Turkey Issues Arrest Warrants Regarding Quake-Related Building Collapses

On Sunday, Turkey promised to thoroughly investigate anyone suspected of being behind the collapse of buildings during the country's devastating earthquakes nearly a week earlier. Turkey has already ordered the detention of 113 suspects.


The collapse of some of the thousands of buildings that were leveled in the 10 provinces affected by the tremors early on Monday has been linked to 131 suspects, according to Vice President Fuat Oktay, who said this overnight.

Failing To Enforce Building Codes 

"We will closely monitor this until the required legal process is complete, especially for buildings that sustained significant damage and buildings that resulted in fatalities and injuries." In order to look into fatalities and injuries, he claimed that the justice ministry had established bureaus in the provinces affected by the earthquake.

Murat Kurum, the environment minister, cited assessments of more than 170,000 buildings to claim that 24,921 buildings in the region had collapsed or sustained significant damage as a result of the earthquake. Six days after the disaster, which affected parts of Syria and Turkey,  rescuers were still searching for survivors in the earthquake debris. The death toll has already surpassed 28,000 and is likely to increase.

The government of President Tayyip Erdogan has come under fire from opposition parties for allegedly failing to enforce building codes and misusing special taxes collected in the wake of the last significant earthquake in 1999 to strengthen buildings.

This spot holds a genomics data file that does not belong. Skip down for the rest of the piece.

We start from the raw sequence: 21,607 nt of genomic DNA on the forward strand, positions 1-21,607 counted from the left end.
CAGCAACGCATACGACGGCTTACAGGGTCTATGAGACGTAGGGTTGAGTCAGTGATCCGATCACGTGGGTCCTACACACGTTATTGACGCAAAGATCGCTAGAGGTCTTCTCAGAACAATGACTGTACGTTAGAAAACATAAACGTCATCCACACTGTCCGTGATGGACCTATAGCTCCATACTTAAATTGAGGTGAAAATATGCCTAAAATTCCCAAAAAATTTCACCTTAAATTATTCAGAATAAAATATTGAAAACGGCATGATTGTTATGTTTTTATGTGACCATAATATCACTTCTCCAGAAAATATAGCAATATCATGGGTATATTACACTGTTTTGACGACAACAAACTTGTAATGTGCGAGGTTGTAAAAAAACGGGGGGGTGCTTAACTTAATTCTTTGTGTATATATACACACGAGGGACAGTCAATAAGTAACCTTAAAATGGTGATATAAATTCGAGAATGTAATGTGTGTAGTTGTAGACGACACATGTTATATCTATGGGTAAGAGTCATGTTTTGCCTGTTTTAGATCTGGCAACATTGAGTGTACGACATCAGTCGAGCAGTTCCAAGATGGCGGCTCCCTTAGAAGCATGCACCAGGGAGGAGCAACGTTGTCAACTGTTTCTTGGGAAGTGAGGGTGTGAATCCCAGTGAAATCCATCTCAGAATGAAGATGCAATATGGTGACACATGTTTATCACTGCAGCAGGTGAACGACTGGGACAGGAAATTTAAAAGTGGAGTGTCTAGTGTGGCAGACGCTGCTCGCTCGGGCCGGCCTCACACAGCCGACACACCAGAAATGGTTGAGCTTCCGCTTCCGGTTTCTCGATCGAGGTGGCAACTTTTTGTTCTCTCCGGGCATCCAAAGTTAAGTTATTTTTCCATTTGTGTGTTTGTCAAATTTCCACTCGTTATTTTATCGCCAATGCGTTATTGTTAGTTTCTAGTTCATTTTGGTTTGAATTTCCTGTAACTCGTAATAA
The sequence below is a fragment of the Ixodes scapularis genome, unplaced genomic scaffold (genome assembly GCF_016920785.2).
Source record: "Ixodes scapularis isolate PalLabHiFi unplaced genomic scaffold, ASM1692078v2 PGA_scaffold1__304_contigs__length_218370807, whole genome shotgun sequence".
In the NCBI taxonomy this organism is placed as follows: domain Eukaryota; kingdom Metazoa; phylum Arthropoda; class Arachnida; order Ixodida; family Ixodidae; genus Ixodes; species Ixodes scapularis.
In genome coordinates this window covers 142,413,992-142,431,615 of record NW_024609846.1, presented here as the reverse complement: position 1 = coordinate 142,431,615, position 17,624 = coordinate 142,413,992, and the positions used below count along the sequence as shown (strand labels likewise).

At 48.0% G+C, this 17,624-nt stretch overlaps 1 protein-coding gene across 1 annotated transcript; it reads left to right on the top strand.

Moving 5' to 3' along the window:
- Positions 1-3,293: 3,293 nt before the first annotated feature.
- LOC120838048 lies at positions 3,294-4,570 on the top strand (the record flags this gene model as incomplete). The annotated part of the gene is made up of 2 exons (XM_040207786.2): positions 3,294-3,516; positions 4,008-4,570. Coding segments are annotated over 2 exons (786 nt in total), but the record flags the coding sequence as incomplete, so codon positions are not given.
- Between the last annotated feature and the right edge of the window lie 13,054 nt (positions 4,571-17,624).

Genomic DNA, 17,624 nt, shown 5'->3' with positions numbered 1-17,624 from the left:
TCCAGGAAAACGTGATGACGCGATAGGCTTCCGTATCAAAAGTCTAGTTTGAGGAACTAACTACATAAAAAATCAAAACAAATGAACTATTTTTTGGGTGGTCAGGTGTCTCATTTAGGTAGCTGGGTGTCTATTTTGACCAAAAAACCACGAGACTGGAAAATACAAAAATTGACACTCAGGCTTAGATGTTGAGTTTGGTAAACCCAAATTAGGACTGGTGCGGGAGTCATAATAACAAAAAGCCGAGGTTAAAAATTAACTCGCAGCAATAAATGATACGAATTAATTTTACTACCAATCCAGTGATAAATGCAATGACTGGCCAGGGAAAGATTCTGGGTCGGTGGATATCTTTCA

Building With Flaws

Erdogan has claimed that instead of confronting corruption in the opposition-controlled municipalities, the opposition merely spreads slander and lies to discredit the government and obstruct investment. Turkey dropped 47 positions, from 54 out of 174 countries in 2012 to 101 in the ten years leading up to 2022, on Transparency International's Corruption Perception Index.

According to the state-owned Anadolu news agency, state prosecutors in Adana ordered the detention of 62 people as part of an investigation into collapsed buildings, while in Diyarbakir, prosecutors sought the arrest of 33 people for the same reason.

According to the report, four people were detained in Osmaniye and eight in Sanliurfa in connection with the destruction of buildings that were thought to have flaws, such as columns being removed. According to Anadolu, police detained the developer of one residential complex that collapsed in Antakya at the Istanbul Airport as he was getting ready to fly to Montenegro on Friday evening. He was formally arrested on Saturday.

The upscale 12-story residential complex with 249 apartments was finished ten years ago. Information regarding the casualties in that building was unavailable. According to Anadolu, the arrested man told the court that his desire to travel to Montenegro had nothing to do with the reason the complex collapsed and that he did not know why it happened.